Ada 95 Quality and Style Guide Chapter 8

Chapter 8: Reusability - TOC - 8.2 ROBUSTNESS

8.2.3 Minimizing and Documenting Assumptions


  • Minimize the number of assumptions made by a unit.
  • For assumptions that cannot be avoided, use subtypes or constraints to automatically enforce conformance.
  • For assumptions that cannot be automatically enforced by subtypes, add explicit checks to the code.
  • Document all assumptions.
  • If the code depends upon the implementation of a specific Special Needs Annex for proper operation, document this assumption in the code.

  • example

    The following poorly written function documents but does not check its assumption:

       -- Assumption:  BCD value is less than 4 digits.
       function Binary_To_BCD (Binary_Value : in     Natural)
         return BCD;

    The next example enforces conformance with its assumption, making the checking automatic and the comment unnecessary:

       subtype Binary_Values is Natural range 0 .. 9_999;
       function Binary_To_BCD (Binary_Value : in     Binary_Values)
         return BCD;

    The next example explicitly checks and documents its assumption:

       -- Out_Of_Range raised when BCD value exceeds 4  digits.
       function Binary_To_BCD (Binary_Value : in     Natural)
         return BCD is
          Maximum_Representable : constant Natural := 9_999;
       begin  -- Binary_To_BCD
          if Binary_Value > Maximum_Representable then
             raise Out_Of_Range;
          end if;
       end Binary_To_BCD;


    Any part that is intended to be used again in another program, especially if the other program is likely to be written by other people, should be robust. It should defend itself against misuse by defining its interface to enforce as many assumptions as possible and by adding explicit defensive checks on anything that cannot be enforced by the interface. By documenting dependencies on a Special Needs Annex, you warn the user that he should only reuse the component in a compilation environment that provides the necessary support.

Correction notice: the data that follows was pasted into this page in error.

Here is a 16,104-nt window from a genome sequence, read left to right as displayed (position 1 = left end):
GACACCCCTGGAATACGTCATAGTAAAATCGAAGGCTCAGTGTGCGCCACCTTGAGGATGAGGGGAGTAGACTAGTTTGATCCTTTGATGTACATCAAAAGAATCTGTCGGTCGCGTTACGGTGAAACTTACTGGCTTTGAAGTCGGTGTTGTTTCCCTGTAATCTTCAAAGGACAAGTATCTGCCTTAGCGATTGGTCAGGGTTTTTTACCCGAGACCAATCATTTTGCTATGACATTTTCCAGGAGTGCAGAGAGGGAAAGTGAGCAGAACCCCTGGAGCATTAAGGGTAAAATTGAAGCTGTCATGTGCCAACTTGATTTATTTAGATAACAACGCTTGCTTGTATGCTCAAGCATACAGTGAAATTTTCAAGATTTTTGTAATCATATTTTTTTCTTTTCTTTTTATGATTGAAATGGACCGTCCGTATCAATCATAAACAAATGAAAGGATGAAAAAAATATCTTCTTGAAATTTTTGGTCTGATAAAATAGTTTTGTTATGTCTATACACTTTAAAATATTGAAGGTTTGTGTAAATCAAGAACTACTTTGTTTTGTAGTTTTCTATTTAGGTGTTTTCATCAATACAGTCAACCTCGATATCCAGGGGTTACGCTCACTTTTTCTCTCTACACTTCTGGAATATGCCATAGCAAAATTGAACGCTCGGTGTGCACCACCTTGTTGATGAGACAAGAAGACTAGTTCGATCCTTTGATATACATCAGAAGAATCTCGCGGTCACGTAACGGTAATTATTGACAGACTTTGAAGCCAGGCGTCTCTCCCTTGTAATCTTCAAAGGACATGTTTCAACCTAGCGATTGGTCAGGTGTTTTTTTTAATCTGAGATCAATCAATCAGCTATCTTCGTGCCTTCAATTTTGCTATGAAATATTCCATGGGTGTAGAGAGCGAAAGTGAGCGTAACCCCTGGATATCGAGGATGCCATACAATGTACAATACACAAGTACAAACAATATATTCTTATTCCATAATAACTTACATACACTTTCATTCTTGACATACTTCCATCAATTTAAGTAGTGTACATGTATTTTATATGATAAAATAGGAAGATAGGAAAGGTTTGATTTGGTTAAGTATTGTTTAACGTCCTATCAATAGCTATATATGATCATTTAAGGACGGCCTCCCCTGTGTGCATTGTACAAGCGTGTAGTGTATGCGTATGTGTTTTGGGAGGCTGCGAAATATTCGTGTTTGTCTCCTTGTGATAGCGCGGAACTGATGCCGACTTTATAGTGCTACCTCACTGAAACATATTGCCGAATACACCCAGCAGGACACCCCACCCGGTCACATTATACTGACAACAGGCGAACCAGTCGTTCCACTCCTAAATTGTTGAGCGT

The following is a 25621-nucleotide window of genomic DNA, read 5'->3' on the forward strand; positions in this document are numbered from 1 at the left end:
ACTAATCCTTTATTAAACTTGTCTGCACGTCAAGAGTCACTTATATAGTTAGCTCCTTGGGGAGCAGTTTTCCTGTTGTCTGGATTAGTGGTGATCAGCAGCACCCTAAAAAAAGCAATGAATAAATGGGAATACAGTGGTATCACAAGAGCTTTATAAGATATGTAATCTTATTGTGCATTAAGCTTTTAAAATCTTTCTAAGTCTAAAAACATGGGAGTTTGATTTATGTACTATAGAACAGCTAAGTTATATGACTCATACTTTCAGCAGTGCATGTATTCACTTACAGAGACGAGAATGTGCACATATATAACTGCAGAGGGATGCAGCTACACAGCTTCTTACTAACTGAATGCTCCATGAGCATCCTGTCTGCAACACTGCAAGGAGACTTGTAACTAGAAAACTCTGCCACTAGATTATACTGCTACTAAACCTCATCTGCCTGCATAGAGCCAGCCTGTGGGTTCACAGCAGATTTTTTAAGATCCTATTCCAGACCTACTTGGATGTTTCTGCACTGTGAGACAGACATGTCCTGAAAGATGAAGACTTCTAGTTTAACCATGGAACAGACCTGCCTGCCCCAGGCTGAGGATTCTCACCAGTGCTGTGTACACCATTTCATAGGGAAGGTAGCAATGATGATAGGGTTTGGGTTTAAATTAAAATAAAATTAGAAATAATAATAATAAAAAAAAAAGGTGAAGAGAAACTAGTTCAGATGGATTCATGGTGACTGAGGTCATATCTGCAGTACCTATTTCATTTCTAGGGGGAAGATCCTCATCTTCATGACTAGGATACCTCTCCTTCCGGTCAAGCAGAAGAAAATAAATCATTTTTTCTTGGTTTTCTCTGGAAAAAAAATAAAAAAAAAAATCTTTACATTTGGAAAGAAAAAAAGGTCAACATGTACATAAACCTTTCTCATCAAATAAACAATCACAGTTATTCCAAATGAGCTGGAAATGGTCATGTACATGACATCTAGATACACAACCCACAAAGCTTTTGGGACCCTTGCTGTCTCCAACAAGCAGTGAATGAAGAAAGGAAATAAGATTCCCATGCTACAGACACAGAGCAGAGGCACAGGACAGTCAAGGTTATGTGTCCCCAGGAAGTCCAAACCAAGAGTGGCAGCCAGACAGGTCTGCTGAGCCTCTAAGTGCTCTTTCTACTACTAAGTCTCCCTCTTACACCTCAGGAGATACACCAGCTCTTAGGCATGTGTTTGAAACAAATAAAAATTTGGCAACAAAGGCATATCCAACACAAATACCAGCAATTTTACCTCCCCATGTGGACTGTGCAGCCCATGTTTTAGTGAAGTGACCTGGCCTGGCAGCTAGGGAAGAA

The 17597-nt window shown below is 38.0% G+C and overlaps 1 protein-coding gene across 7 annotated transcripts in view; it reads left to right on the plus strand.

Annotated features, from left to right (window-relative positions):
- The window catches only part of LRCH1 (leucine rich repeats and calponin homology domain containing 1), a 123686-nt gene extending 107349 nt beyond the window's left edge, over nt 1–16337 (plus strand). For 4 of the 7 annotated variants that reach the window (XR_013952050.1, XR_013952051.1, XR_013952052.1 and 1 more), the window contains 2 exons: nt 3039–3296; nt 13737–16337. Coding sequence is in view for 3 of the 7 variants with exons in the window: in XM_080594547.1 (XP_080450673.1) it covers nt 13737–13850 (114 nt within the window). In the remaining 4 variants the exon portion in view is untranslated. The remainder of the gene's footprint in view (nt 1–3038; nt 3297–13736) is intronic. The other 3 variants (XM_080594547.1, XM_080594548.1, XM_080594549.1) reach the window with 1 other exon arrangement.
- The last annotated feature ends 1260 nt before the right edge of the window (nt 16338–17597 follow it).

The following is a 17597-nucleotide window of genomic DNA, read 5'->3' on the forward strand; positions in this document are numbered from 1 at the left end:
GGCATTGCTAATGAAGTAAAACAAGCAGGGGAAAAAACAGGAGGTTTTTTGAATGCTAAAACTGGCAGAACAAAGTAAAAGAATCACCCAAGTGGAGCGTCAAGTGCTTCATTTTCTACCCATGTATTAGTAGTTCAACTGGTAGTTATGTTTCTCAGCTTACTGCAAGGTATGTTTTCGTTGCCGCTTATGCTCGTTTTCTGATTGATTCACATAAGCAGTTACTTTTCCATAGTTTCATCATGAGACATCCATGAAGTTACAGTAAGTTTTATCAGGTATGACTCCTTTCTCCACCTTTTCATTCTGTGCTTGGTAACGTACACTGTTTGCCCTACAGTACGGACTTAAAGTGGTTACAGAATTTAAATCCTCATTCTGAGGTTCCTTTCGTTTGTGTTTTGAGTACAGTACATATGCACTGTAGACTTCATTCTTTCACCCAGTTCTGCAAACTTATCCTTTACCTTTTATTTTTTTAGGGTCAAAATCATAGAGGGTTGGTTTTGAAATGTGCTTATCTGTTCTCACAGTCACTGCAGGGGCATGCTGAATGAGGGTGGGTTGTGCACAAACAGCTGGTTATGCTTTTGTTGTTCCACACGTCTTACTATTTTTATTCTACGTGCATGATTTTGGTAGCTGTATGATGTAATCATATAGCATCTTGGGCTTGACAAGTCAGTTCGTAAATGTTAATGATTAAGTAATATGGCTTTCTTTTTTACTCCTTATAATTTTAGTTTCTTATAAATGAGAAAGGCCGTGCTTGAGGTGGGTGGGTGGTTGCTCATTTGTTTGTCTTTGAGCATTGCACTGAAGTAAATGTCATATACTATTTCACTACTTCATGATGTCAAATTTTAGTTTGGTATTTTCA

You can restrict the ranges of values of the inputs by careful selection or construction of the subtypes of the formal parameters. When you do so, the compiler-generated checking code may be more efficient than any checks you might write. Indeed, such checking is part of the intent of the strong typing in the language. This presents a challenge, however, for generic units where the user of your code selects the types of the parameters. Your code must be constructed to deal with any value of any subtype the user may choose to select for an instantiation.

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